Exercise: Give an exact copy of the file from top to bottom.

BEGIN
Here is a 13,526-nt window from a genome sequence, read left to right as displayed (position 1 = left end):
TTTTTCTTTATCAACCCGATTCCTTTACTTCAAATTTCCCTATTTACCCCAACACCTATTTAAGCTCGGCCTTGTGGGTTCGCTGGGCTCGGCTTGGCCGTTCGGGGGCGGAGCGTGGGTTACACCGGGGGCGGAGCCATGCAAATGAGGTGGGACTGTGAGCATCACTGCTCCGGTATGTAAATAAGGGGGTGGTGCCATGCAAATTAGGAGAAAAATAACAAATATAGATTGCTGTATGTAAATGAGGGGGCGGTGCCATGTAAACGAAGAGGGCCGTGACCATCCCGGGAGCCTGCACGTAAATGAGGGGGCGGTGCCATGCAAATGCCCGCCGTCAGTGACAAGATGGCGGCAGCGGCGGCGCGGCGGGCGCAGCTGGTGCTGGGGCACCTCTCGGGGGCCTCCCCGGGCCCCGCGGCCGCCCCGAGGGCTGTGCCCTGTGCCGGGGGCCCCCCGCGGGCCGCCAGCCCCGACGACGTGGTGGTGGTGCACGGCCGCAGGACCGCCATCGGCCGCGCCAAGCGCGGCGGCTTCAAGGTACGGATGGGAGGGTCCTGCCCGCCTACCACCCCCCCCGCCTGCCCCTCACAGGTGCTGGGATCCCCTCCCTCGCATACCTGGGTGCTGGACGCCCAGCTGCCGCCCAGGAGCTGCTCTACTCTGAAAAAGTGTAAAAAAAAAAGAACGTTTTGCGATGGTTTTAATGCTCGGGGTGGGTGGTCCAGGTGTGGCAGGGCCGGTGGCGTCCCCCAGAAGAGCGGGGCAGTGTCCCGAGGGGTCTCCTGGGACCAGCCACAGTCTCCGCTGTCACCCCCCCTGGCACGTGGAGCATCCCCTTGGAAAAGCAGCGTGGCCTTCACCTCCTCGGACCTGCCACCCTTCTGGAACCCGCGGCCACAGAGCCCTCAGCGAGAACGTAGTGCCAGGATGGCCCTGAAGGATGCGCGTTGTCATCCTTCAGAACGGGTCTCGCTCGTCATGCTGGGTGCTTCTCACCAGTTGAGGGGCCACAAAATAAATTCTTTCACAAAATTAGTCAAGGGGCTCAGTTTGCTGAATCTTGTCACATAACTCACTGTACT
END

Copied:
Here is a 13,526-nt window from a genome sequence, read left to right as displayed (position 1 = left end):
TTTTTCTTTATCAACCCGATTCCTTTACTTCAAATTTCCCTATTTACCCCAACACCTATTTAAGCTCGGCCTTGTGGGTTCGCTGGGCTCGGCTTGGCCGTTCGGGGGCGGAGCGTGGGTTACACCGGGGGCGGAGCCATGCAAATGAGGTGGGACTGTGAGCATCACTGCTCCGGTATGTAAATAAGGGGGTGGTGCCATGCAAATTAGGAGAAAAATAACAAATATAGATTGCTGTATGTAAATGAGGGGGCGGTGCCATGTAAACGAAGAGGGCCGTGACCATCCCGGGAGCCTGCACGTAAATGAGGGGGCGGTGCCATGCAAATGCCCGCCGTCAGTGACAAGATGGCGGCAGCGGCGGCGCGGCGGGCGCAGCTGGTGCTGGGGCACCTCTCGGGGGCCTCCCCGGGCCCCGCGGCCGCCCCGAGGGCTGTGCCCTGTGCCGGGGGCCCCCCGCGGGCCGCCAGCCCCGACGACGTGGTGGTGGTGCACGGCCGCAGGACCGCCATCGGCCGCGCCAAGCGCGGCGGCTTCAAGGTACGGATGGGAGGGTCCTGCCCGCCTACCACCCCCCCCGCCTGCCCCTCACAGGTGCTGGGATCCCCTCCCTCGCATACCTGGGTGCTGGACGCCCAGCTGCCGCCCAGGAGCTGCTCTACTCTGAAAAAGTGTAAAAAAAAAAGAACGTTTTGCGATGGTTTTAATGCTCGGGGTGGGTGGTCCAGGTGTGGCAGGGCCGGTGGCGTCCCCCAGAAGAGCGGGGCAGTGTCCCGAGGGGTCTCCTGGGACCAGCCACAGTCTCCGCTGTCACCCCCCCTGGCACGTGGAGCATCCCCTTGGAAAAGCAGCGTGGCCTTCACCTCCTCGGACCTGCCACCCTTCTGGAACCCGCGGCCACAGAGCCCTCAGCGAGAACGTAGTGCCAGGATGGCCCTGAAGGATGCGCGTTGTCATCCTTCAGAACGGGTCTCGCTCGTCATGCTGGGTGCTTCTCACCAGTTGAGGGGCCACAAAATAAATTCTTTCACAAAATTAGTCAAGGGGCTCAGTTTGCTGAATCTTGTCACATAACTCACTGTACT